‘Tuesday Group’ turncoats must use recess to regroup on ObamaCare
Congressional leaders returned home this week to spend two weeks on recess, meeting with constituents and supporters in their districts. For Republicans, the break could not come at a better time. After a staggering failure to come together to repeal and replace ObamaCare, the GOP needs some time to regroup and reconsider their approach.
As they do so, they must take the time to hear to their constituents. Conservatives across America voted Republicans into control of the House in 2011, the Senate in 2014, and the White House in 2016 based on repeated promises to repeal ObamaCare. The American Health Care Act, designed by Speaker Paul Ryan (R-Wis.), failed to keep these promises by failing to repeal ObamaCare wholesale and keeping the main cost-drivers in ObamaCare — its Title I provisions.
Title I provisions, which include the mandate for community rating and the essential health benefits, comprise the central regulatory structure of ObamaCare. According to the Heritage Foundation, the provisions account for 44 to 68 percent of ObamaCare’s health insurance premium increases — increases that prompted millions of frustrated voters to cast their ballots for the GOP.
One reason Paul Ryan backed away from what he called a “clear path” to repealing ObamaCare was that moderates like Rep. Charlie Dent (R-Pa.), Rep. Adam Kinzinger (R-Ill.) and Rep. Chris Collins (R-N.Y.), who lead what is known as the “Tuesday Group,” were poised to fight to retain the ObamaCare’s Title I provisions. The Tuesday Group wants to keep what Americans asked them to cut — a total breach of trust and twisting of the democratic process.
Such accusations might sound excessive, but they’re not. We know House Republicans can get the job done and repeal ObamaCare because we’ve seen them do it multiple times. Almost immediately after retaking the House in 2011, Republicans banded together and voted for the “Repealing the Job-Killing Health Care Law Act.” The bill was a full repeal of ObamaCare that wiped out Title I and had the support of every single House Republican, from Tuesday Group-style moderates to Freedom Caucus conservatives.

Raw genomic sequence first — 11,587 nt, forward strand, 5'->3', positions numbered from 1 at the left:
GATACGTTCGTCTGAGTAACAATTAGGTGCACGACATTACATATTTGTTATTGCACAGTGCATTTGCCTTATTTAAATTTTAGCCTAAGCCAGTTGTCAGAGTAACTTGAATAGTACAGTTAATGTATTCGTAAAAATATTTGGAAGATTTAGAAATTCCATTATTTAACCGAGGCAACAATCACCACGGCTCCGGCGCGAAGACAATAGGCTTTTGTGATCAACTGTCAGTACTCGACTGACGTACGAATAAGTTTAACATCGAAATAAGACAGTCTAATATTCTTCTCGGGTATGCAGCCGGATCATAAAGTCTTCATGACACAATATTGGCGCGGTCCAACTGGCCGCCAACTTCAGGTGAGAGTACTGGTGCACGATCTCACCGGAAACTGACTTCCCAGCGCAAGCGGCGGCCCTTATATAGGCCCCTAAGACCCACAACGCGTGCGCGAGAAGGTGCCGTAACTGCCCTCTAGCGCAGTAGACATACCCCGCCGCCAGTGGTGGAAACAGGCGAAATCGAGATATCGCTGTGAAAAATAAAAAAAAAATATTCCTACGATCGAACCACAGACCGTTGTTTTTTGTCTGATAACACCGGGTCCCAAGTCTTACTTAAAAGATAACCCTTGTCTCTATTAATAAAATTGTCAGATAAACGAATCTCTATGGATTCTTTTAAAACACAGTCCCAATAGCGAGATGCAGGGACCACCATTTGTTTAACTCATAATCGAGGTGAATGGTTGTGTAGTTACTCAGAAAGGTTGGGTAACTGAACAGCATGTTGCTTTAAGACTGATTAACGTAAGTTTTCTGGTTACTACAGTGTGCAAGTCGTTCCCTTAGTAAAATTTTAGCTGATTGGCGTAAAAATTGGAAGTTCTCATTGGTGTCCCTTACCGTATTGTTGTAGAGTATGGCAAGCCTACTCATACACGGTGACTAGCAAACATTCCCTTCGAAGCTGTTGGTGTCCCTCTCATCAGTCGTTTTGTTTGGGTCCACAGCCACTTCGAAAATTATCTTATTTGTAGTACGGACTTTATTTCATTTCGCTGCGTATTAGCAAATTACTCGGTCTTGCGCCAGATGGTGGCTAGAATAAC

When the legislation failed to pass in Harry Reid’s Senate, Republicans were unfazed and went on to pass two more bills that defunded ObamaCare without repealing it that same year. The following year, then-Speaker John Boehner successfully spearheaded another attempt to pass a full repeal in the House with the full support of the House. In 2013, we saw the passage of both a repeal bill and a defund bill. (The latter legislation was later modified so it did not defund ObamaCare, but it passed with a 230-189 vote in its original form.)
After Republicans took back the Senate in January 2015, another repeal passed in the House. This showed the country that House Republicans are capable of making good on their promises if they want to do so. What happened to Paul Ryan’s “clear path to repealing ObamaCare” under a Republican president?
The answer is really simple and remarkably sad. Republicans nominated and helped elect a president who would actually follow through on repeal. Suddenly and unexpectedly, what would have been impossible under a Clinton administration became very real with a Trump administration — too real for “realist” centrists like the Tuesday Group. Paul Ryan backed off, and the Tuesday Group was happy moving the goalposts, protecting most of ObamaCare’s Title I. Then everyone acted shocked when the House Freedom Caucus and other Republicans refused to give up on their campaign promises.
Their refusal should not have come as a shock. Even The New York Times, no friend to attempts to repeal and replace ObamaCare, recognized the Freedom Caucus’ position for what it was. In a recent article on the upcoming election to replace Tom Price in Georgia, the Freedom Caucus were praised as “…some of the most dependably conservative members of Congress and were hailed for their steadfast opposition in the Obama years.” Unlike the Freedom Caucus, the Tuesday Group is defending Obama’s legacy, not fighting to undo it.
Such dependability is precisely what the American people are looking for. Flip-flopping and fecklessness is par for the course in Washington, and Americans elected Republicans because they were ready for a change of course.
The Tuesday Group must use this time at home to reconnect with their constituents and renew their commitment to what their job is really all about — respecting their wishes and representing them well.
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